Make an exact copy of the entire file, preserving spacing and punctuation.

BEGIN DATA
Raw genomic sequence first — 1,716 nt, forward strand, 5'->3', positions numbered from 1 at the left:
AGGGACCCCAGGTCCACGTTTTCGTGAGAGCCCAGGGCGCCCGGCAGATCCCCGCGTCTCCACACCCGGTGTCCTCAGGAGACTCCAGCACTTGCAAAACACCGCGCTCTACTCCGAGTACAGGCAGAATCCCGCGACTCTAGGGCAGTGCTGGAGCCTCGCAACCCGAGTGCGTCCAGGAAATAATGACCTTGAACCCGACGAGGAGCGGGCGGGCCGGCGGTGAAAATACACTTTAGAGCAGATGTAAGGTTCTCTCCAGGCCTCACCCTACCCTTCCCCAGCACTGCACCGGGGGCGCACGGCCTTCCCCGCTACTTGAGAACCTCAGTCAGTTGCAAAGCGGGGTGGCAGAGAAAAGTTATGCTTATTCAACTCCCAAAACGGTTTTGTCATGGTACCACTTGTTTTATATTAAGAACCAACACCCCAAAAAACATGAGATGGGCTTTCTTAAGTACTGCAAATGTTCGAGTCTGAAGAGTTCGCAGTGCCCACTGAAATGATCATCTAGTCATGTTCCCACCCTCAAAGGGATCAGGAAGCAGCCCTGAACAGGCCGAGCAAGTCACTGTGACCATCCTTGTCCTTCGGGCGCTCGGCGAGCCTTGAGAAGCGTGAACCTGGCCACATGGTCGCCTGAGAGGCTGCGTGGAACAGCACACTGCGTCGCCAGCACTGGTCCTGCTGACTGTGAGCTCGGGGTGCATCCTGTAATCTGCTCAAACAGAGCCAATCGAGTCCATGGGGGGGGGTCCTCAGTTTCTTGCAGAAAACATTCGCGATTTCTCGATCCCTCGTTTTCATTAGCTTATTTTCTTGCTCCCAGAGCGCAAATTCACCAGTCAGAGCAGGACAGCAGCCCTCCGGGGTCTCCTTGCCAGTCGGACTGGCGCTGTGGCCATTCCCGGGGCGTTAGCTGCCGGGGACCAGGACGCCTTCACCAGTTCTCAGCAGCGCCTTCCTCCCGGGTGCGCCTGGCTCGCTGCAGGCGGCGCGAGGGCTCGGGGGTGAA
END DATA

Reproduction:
Raw genomic sequence first — 1,716 nt, forward strand, 5'->3', positions numbered from 1 at the left:
AGGGACCCCAGGTCCACGTTTTCGTGAGAGCCCAGGGCGCCCGGCAGATCCCCGCGTCTCCACACCCGGTGTCCTCAGGAGACTCCAGCACTTGCAAAACACCGCGCTCTACTCCGAGTACAGGCAGAATCCCGCGACTCTAGGGCAGTGCTGGAGCCTCGCAACCCGAGTGCGTCCAGGAAATAATGACCTTGAACCCGACGAGGAGCGGGCGGGCCGGCGGTGAAAATACACTTTAGAGCAGATGTAAGGTTCTCTCCAGGCCTCACCCTACCCTTCCCCAGCACTGCACCGGGGGCGCACGGCCTTCCCCGCTACTTGAGAACCTCAGTCAGTTGCAAAGCGGGGTGGCAGAGAAAAGTTATGCTTATTCAACTCCCAAAACGGTTTTGTCATGGTACCACTTGTTTTATATTAAGAACCAACACCCCAAAAAACATGAGATGGGCTTTCTTAAGTACTGCAAATGTTCGAGTCTGAAGAGTTCGCAGTGCCCACTGAAATGATCATCTAGTCATGTTCCCACCCTCAAAGGGATCAGGAAGCAGCCCTGAACAGGCCGAGCAAGTCACTGTGACCATCCTTGTCCTTCGGGCGCTCGGCGAGCCTTGAGAAGCGTGAACCTGGCCACATGGTCGCCTGAGAGGCTGCGTGGAACAGCACACTGCGTCGCCAGCACTGGTCCTGCTGACTGTGAGCTCGGGGTGCATCCTGTAATCTGCTCAAACAGAGCCAATCGAGTCCATGGGGGGGGGTCCTCAGTTTCTTGCAGAAAACATTCGCGATTTCTCGATCCCTCGTTTTCATTAGCTTATTTTCTTGCTCCCAGAGCGCAAATTCACCAGTCAGAGCAGGACAGCAGCCCTCCGGGGTCTCCTTGCCAGTCGGACTGGCGCTGTGGCCATTCCCGGGGCGTTAGCTGCCGGGGACCAGGACGCCTTCACCAGTTCTCAGCAGCGCCTTCCTCCCGGGTGCGCCTGGCTCGCTGCAGGCGGCGCGAGGGCTCGGGGGTGAA